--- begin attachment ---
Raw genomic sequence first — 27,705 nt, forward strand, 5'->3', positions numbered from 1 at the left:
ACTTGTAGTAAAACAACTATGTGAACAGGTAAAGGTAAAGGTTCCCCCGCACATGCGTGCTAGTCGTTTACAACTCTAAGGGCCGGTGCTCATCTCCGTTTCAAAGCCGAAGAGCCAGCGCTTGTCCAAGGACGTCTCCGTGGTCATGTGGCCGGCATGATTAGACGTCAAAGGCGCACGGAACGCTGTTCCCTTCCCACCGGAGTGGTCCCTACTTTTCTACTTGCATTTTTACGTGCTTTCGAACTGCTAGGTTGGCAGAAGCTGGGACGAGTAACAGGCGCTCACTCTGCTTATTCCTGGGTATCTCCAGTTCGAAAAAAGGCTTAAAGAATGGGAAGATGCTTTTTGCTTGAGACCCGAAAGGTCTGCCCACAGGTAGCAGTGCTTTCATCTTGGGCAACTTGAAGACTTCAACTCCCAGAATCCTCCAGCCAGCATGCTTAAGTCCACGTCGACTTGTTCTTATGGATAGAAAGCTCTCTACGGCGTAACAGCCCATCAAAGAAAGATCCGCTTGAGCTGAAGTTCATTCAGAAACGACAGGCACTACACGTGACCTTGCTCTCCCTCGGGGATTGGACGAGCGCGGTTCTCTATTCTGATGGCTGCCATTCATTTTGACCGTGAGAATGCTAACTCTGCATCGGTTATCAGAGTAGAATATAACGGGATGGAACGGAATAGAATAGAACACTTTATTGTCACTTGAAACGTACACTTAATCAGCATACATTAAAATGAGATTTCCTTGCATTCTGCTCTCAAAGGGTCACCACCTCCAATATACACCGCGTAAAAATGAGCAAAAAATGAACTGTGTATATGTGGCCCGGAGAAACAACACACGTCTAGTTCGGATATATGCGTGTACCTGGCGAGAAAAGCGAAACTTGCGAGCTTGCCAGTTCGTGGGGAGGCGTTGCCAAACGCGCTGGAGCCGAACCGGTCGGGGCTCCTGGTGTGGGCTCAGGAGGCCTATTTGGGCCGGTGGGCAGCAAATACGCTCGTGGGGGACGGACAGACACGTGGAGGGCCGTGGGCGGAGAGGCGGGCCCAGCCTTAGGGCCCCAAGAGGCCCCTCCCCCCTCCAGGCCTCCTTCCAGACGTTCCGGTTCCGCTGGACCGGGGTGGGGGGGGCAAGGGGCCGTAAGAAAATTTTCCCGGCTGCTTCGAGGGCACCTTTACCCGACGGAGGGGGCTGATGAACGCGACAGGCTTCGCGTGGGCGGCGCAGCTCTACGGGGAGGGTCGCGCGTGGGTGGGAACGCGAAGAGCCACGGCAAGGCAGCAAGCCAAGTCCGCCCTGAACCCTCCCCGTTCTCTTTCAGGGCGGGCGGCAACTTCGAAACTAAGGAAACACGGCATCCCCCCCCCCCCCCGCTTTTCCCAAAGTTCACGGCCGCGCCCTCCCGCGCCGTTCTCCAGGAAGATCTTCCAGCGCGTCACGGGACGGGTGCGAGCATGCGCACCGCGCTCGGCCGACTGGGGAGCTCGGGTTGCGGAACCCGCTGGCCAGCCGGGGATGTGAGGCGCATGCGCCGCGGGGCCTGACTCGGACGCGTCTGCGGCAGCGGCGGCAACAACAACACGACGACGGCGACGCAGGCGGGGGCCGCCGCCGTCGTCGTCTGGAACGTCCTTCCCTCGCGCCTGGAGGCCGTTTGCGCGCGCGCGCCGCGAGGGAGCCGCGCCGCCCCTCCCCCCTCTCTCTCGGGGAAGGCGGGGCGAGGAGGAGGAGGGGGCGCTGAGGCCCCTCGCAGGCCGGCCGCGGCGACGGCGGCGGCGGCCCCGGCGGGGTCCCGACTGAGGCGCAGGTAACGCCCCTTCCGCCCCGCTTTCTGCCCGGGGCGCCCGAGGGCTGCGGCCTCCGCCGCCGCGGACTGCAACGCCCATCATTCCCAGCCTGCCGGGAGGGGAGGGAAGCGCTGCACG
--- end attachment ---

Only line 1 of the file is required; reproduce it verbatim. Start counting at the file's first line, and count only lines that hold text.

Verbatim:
Raw genomic sequence first — 27,705 nt, forward strand, 5'->3', positions numbered from 1 at the left: